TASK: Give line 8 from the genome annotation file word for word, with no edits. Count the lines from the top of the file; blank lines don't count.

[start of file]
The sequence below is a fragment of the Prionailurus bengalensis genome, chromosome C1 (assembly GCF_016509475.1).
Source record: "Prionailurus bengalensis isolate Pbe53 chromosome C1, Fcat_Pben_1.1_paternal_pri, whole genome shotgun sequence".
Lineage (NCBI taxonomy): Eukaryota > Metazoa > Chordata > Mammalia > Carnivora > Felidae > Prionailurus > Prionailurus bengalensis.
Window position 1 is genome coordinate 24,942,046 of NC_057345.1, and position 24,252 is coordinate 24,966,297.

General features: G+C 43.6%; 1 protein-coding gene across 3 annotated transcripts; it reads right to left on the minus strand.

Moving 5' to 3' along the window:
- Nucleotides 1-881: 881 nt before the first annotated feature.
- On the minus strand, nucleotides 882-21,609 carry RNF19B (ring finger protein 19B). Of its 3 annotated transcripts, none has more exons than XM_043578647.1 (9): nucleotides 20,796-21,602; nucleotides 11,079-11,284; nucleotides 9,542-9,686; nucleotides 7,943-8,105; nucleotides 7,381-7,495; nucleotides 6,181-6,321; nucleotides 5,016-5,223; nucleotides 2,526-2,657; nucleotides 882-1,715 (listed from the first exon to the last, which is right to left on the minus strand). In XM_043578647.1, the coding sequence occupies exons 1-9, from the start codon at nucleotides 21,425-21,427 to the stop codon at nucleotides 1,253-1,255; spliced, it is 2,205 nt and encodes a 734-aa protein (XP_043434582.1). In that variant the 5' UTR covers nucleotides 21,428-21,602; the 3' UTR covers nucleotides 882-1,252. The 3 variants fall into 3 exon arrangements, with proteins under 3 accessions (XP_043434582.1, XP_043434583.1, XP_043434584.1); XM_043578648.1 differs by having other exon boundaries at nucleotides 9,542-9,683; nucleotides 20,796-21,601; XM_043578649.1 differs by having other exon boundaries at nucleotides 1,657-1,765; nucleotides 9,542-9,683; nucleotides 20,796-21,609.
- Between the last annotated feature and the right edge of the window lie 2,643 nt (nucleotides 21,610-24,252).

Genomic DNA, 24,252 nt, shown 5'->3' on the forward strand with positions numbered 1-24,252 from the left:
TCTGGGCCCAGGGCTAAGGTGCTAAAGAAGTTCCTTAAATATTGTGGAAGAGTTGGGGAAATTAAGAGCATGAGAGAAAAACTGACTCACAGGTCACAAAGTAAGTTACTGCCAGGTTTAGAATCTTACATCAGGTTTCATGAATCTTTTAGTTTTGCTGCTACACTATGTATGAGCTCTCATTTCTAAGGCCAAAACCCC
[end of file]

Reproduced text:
- On the minus strand, nucleotides 882-21,609 carry RNF19B (ring finger protein 19B). Of its 3 annotated transcripts, none has more exons than XM_043578647.1 (9): nucleotides 20,796-21,602; nucleotides 11,079-11,284; nucleotides 9,542-9,686; nucleotides 7,943-8,105; nucleotides 7,381-7,495; nucleotides 6,181-6,321; nucleotides 5,016-5,223; nucleotides 2,526-2,657; nucleotides 882-1,715 (listed from the first exon to the last, which is right to left on the minus strand). In XM_043578647.1, the coding sequence occupies exons 1-9, from the start codon at nucleotides 21,425-21,427 to the stop codon at nucleotides 1,253-1,255; spliced, it is 2,205 nt and encodes a 734-aa protein (XP_043434582.1). In that variant the 5' UTR covers nucleotides 21,428-21,602; the 3' UTR covers nucleotides 882-1,252. The 3 variants fall into 3 exon arrangements, with proteins under 3 accessions (XP_043434582.1, XP_043434583.1, XP_043434584.1); XM_043578648.1 differs by having other exon boundaries at nucleotides 9,542-9,683; nucleotides 20,796-21,601; XM_043578649.1 differs by having other exon boundaries at nucleotides 1,657-1,765; nucleotides 9,542-9,683; nucleotides 20,796-21,609.